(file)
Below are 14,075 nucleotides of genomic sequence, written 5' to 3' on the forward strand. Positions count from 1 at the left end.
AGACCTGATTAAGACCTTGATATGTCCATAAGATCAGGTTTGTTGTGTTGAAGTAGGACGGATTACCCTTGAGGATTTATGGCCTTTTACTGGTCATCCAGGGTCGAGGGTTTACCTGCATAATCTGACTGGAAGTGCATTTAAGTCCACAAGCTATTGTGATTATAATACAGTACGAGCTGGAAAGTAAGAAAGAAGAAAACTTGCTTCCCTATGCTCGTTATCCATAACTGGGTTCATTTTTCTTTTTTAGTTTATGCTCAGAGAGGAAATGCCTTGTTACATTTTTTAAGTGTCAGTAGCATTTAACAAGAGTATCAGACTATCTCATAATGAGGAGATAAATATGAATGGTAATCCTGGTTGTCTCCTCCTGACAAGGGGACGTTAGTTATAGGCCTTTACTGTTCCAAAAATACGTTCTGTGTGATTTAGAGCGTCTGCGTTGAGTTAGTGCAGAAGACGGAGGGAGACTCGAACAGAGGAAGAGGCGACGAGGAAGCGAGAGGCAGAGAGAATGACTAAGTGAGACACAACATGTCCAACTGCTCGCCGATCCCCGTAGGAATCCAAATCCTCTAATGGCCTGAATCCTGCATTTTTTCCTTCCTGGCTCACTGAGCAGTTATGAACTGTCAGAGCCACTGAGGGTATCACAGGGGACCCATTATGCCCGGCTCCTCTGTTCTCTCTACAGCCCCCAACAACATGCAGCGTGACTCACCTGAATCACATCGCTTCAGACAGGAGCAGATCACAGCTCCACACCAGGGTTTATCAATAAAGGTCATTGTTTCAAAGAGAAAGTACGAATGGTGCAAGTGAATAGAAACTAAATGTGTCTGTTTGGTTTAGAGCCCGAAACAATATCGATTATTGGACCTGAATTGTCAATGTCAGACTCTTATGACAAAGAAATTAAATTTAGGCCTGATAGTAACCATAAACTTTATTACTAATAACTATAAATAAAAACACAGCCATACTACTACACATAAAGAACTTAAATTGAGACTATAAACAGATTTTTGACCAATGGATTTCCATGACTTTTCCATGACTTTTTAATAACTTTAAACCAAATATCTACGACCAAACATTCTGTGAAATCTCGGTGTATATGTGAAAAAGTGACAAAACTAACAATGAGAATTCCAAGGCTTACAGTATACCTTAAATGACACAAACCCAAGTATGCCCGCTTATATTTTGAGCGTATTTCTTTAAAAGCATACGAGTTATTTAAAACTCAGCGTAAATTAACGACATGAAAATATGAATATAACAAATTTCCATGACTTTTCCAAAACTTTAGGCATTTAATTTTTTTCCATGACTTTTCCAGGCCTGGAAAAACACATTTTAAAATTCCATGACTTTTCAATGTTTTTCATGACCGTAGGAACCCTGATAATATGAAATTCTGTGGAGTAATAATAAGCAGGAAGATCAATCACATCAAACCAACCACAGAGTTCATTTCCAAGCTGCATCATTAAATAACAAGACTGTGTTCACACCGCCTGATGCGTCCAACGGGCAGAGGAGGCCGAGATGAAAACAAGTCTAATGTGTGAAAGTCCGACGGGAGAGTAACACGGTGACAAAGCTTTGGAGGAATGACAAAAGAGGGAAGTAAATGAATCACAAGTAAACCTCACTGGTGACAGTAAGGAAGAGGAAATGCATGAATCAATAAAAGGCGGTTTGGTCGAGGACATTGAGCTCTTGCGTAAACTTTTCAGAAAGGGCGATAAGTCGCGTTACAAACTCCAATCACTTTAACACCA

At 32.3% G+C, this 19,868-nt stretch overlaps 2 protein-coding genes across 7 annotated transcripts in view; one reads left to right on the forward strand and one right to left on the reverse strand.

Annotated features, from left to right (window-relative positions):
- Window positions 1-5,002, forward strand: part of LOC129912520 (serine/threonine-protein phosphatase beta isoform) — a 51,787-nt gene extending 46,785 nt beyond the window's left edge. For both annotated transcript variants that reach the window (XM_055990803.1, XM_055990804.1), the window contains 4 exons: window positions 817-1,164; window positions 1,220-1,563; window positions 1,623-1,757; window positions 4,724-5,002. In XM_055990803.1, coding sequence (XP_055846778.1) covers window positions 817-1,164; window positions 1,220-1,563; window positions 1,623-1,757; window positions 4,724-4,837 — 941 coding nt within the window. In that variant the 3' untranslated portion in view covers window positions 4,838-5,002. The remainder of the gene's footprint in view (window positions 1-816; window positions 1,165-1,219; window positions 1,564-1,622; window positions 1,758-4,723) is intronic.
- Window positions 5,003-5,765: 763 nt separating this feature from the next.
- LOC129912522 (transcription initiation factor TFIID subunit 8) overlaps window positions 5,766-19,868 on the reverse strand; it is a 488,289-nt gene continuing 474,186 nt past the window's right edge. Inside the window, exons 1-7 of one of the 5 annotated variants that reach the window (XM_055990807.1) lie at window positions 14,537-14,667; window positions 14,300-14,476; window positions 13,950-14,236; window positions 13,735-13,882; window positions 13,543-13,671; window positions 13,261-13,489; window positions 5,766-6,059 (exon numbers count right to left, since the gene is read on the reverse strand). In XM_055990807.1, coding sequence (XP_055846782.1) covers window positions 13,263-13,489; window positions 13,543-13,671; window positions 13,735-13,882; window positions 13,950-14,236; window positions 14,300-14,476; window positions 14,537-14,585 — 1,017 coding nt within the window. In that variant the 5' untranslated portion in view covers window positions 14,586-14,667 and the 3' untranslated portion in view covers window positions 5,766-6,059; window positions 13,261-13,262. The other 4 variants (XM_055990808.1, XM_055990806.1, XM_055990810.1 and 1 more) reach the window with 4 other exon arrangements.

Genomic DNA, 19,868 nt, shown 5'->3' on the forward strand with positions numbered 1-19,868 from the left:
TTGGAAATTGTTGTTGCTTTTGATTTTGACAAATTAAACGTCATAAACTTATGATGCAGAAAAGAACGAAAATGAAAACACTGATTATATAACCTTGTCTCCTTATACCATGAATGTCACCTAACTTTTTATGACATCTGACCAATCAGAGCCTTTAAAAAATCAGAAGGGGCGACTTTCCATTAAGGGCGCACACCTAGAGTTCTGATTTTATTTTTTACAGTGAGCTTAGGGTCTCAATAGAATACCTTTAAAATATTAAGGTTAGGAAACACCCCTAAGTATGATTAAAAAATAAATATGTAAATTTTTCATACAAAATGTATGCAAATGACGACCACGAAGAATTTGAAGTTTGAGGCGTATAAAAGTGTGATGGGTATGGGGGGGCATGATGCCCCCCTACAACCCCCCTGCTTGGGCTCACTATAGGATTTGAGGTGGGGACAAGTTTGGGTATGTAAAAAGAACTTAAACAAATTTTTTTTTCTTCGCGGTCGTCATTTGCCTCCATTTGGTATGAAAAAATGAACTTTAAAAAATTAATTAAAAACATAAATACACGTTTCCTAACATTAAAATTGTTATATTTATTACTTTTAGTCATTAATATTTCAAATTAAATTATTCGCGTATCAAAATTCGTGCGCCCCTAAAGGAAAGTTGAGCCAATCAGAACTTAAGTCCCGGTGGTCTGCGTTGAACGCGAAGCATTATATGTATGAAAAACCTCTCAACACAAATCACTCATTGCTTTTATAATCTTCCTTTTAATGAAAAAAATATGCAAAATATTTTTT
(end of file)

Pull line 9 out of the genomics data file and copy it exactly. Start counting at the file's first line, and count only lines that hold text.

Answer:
TTGGAAATTGTTGTTGCTTTTGATTTTGACAAATTAAACGTCATAAACTTATGATGCAGAAAAGAACGAAAATGAAAACACTGATTATATAACCTTGTCTCCTTATACCATGAATGTCACCTAACTTTTTATGACATCTGACCAATCAGAGCCTTTAAAAAATCAGAAGGGGCGACTTTCCATTAAGGGCGCACACCTAGAGTTCTGATTTTATTTTTTACAGTGAGCTTAGGGTCTCAATAGAATACCTTTAAAATATTAAGGTTAGGAAACACCCCTAAGTATGATTAAAAAATAAATATGTAAATTTTTCATACAAAATGTATGCAAATGACGACCACGAAGAATTTGAAGTTTGAGGCGTATAAAAGTGTGATGGGTATGGGGGGGCATGATGCCCCCCTACAACCCCCCTGCTTGGGCTCACTATAGGATTTGAGGTGGGGACAAGTTTGGGTATGTAAAAAGAACTTAAACAAATTTTTTTTTCTTCGCGGTCGTCATTTGCCTCCATTTGGTATGAAAAAATGAACTTTAAAAAATTAATTAAAAACATAAATACACGTTTCCTAACATTAAAATTGTTATATTTATTACTTTTAGTCATTAATATTTCAAATTAAATTATTCGCGTATCAAAATTCGTGCGCCCCTAAAGGAAAGTTGAGCCAATCAGAACTTAAGTCCCGGTGGTCTGCGTTGAACGCGAAGCATTATATGTATGAAAAACCTCTCAACACAAATCACTCATTGCTTTTATAATCTTCCTTTTAATGAAAAAAATATGCAAAATATTTTTT